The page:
Neuromation researchers are currently attending ACL 2019, the Annual Meeting of the Association for Computing Linguistics, which is the world’s leading conference in the field of natural language processing. While we do have a paper here, “Large-Scale Transfer Learning for Natural Language Generation”, in this series we will be concentrating on some of the most interesting works we are seeing from others.
Since I am now attending this multi-day conference in person, I’d like to switch gears in my reviews a little. This time, let’s follow the conference as we experience it. Research conferences are usually organized into tracks: you go to a specific room where you listen to several talks united by some common topic. Thus, I will organize this “ACL in Review” NeuroNugget series into ACL tracks that I personally visited. I typed in the rough notes for this piece as I was sitting in on the talks at ACL and later just edited them lightly for readability. For every track, I will choose one paper to highlight in detail and provide very brief summaries of the rest.
So, without further ado, let’s get started! Following is part 1 of my personal experience of the ACL 2019 Conference.
The first track I visited was called “Machine Learning 1”, which was chaired by Chris Dyer, a researcher at DeepMind who is famous for his work in deep learning for NLP. The track collected papers that have ideas of interest for natural language processing and even beyond to machine learning in general. I will begin with the highlight paper and then proceed to describe the rest.
In line with other top NLP conferences, ACL has the laudable tradition of publishing all accepted papers online in the ACL Anthology. So, I will provide ACL Anthology links for the papers we discuss here, rather than arXiv or some other repository. All pictures are taken from the corresponding papers unless specified otherwise.
Augmenting Neural Networks with First Order Logic
As we know, neural networks are great but still suffer from a number of issues. First of all, they are basically end-to-end non-differentiable black boxes, and although they have a lot of hidden variables, these variables are hard to interpret and match with something that we could add external knowledge to. In this work, Tao Li and Vivek Srikumar (ACL Anthology) present a framework for adding domain knowledge to neural networks.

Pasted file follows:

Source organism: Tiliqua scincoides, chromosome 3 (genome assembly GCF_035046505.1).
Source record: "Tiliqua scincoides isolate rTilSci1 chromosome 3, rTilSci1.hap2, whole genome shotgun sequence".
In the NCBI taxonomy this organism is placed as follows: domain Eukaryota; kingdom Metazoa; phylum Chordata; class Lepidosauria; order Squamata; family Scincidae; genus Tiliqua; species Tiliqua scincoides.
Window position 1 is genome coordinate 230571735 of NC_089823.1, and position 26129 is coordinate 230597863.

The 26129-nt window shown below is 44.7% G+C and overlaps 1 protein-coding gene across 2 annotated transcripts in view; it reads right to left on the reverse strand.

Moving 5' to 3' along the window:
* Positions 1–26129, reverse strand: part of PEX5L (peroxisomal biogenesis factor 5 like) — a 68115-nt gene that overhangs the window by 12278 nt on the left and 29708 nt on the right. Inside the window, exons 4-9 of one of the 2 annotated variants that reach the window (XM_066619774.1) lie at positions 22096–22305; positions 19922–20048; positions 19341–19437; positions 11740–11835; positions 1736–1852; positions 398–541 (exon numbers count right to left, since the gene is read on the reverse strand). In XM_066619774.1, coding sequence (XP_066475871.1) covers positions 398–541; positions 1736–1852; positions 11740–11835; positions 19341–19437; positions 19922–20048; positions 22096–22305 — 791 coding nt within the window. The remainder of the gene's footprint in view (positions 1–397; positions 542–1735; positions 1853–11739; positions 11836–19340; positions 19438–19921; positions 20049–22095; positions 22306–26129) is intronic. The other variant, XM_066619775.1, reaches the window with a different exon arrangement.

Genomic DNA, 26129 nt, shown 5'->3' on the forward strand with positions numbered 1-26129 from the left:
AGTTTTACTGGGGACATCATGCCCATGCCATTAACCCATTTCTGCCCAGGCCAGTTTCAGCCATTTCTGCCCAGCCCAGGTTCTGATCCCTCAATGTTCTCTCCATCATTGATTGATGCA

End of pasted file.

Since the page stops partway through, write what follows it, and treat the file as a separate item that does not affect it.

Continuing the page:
Consider this reading comprehension question answering example from the paper:
In this example, an attention-based model will try to learn an alignment between words in the question and in the paragraph. If you have a huge dataset and a large model, then, of course, mapping “author” to “writing” can occur naturally. If not, however, it is much easier if the network has some way to, e.g., align words that are labelled as similar in some knowledge base. Such knowledge bases, of course, exist and are readily available for most languages.
This is an example where we have domain knowledge about the problem in the form of rules: if the two words are considered related (a binary predicate holds) then align them. There are a lot of things you can encode with such rules if you allow the rules to be expressed in first-order logic, i.e., in the form of logical formulas that can contain predefined predicates. This way to define the rules is very expressible, easy for experts to state and for non-experts to understand, so it is a very natural idea to try to add them to neural networks.
First idea: let’s have named neurons! That is, suppose that some neurons in the networks are associated with an externally-defined meaning. That is, you have a neuron, say a, and another neuron, say b, and you want the result on the next layer, a neuron c, to be a logical conjunction of these two: c=a&b. Sounds like a very easy function to add to the computational graph… but it’s definitely not a differentiable function! Backpropagation will break on a logical “AND” as much as it would break on, say, the argmax function. So how can we insert the predicates and first-order rules into a neural network, where differentiability is paramount?
We need to soften the logical operations, replacing them with differentiable functions in such a way that the result reflects how much we believe the predicate to be true. Li and Srikumar propose to do this with distance functions: given a neuron y=g(Wx) for some activation function g, inputs x, and weights W, and assuming we want to express some conditional statement Z→Y, where Z is some formula over variables z and Y is the variable associated with y, we define a constrained neural layer as y=g(Wx+⍴d(z)), where d(z) is the distance function corresponding to the statement. The authors introduce such functions based on the Lukasiewicz t-norm; say, (NOT a) corresponds to (1-a) and (a&b) corresponds to max(0,a+b-1). Then, provided that your logical formulas do not introduce cycles in the computational graph, you can map them inside the neural network.
The authors augmented several models in this way: a decomposable attention model (Parikh et al., 2016) for natural language inference, BiDAF (Seo et al., 2016) for machine comprehension, and others. For example, in BiDAF the model contains encoded representations of paragraph and query, attention vectors, and the outputs. The logical rules go like this: if two words in the paragraph and query, p and q, are related in the ConceptNet knowledge base, Related(p, q), then align them in the attention layer. As for natural language inference, here the rule is that if Related(p, h) and the unconstrained network strongly believes that the words should align, then align them.
The authors show that the results improve across all experiments, but especially significant improvements result when you have relatively little data: the authors experimented by taking only 1%, 5%, 10% and so on of the same dataset for training. When using 100% of the dataset, there is even a slight deterioration in the results in the case of natural language inference, which probably means that the rules are a little noisy, and the network is already better off learning the rules from data.
Thus, the conclusion is simple: if you have a huge dataset, just believe the data. If not, you may be better off adding external domain knowledge, and this paper gives you one way to add it to our beloved neural black boxes. I hope to see more of this connection between domain knowledge and neural networks in the future: it has always sounded absurd to me to just throw away all the knowledge we have accumulated (although sometimes, like in chess, this is exactly the way to go… oh well, nobody said it would be easy).
Self-Regulated Interactive Sequence-to-Sequence Learning